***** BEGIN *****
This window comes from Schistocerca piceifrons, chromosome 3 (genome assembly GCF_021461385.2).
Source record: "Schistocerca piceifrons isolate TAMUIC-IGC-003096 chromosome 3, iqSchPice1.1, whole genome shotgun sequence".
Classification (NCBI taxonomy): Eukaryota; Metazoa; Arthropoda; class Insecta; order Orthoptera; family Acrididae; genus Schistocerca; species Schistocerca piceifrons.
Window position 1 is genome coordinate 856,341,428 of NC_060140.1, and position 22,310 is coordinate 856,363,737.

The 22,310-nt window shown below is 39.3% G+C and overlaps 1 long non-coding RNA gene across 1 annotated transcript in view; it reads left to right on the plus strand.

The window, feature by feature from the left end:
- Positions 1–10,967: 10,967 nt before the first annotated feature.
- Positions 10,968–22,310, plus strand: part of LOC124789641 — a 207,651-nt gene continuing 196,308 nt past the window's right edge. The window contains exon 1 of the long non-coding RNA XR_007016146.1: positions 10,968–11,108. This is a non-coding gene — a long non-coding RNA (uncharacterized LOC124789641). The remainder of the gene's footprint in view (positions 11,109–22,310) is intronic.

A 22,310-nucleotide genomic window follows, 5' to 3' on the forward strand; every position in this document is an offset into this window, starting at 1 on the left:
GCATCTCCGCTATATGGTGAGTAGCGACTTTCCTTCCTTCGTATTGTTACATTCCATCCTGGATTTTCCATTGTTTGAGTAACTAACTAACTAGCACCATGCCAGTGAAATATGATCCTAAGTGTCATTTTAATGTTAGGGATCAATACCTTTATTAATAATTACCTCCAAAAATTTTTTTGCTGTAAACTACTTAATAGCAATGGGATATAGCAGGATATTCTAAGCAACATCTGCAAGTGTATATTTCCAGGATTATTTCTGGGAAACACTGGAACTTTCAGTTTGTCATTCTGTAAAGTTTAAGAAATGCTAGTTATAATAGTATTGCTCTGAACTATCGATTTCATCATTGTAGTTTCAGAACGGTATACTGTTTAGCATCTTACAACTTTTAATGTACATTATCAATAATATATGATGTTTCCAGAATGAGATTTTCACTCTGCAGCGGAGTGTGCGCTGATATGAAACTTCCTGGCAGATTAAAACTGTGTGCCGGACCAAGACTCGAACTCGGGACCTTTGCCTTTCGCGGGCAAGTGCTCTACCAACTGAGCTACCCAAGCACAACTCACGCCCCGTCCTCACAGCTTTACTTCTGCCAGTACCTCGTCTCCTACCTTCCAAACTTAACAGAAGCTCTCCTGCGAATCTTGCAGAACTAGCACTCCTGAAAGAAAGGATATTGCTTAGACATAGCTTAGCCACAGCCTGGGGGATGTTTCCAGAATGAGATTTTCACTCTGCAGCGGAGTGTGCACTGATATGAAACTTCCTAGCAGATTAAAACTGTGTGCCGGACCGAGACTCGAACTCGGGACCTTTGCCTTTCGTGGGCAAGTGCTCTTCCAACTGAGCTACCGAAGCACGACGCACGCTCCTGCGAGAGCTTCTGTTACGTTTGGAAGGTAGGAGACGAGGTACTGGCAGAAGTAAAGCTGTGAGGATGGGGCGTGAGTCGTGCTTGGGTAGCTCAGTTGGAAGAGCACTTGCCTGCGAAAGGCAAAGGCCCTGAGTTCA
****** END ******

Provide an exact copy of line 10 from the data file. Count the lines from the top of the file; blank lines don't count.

GCATCTCCGCTATATGGTGAGTAGCGACTTTCCTTCCTTCGTATTGTTACATTCCATCCTGGATTTTCCATTGTTTGAGTAACTAACTAACTAGCACCATGCCAGTGAAATATGATCCTAAGTGTCATTTTAATGTTAGGGATCAATACCTTTATTAATAATTACCTCCAAAAATTTTTTTGCTGTAAACTACTTAATAGCAATGGGATATAGCAGGATATTCTAAGCAACATCTGCAAGTGTATATTTCCAGGATTATTTCTGGGAAACACTGGAACTTTCAGTTTGTCATTCTGTAAAGTTTAAGAAATGCTAGTTATAATAGTATTGCTCTGAACTATCGATTTCATCATTGTAGTTTCAGAACGGTATACTGTTTAGCATCTTACAACTTTTAATGTACATTATCAATAATATATGATGTTTCCAGAATGAGATTTTCACTCTGCAGCGGAGTGTGCGCTGATATGAAACTTCCTGGCAGATTAAAACTGTGTGCCGGACCAAGACTCGAACTCGGGACCTTTGCCTTTCGCGGGCAAGTGCTCTACCAACTGAGCTACCCAAGCACAACTCACGCCCCGTCCTCACAGCTTTACTTCTGCCAGTACCTCGTCTCCTACCTTCCAAACTTAACAGAAGCTCTCCTGCGAATCTTGCAGAACTAGCACTCCTGAAAGAAAGGATATTGCTTAGACATAGCTTAGCCACAGCCTGGGGGATGTTTCCAGAATGAGATTTTCACTCTGCAGCGGAGTGTGCACTGATATGAAACTTCCTAGCAGATTAAAACTGTGTGCCGGACCGAGACTCGAACTCGGGACCTTTGCCTTTCGTGGGCAAGTGCTCTTCCAACTGAGCTACCGAAGCACGACGCACGCTCCTGCGAGAGCTTCTGTTACGTTTGGAAGGTAGGAGACGAGGTACTGGCAGAAGTAAAGCTGTGAGGATGGGGCGTGAGTCGTGCTTGGGTAGCTCAGTTGGAAGAGCACTTGCCTGCGAAAGGCAAAGGCCCTGAGTTCA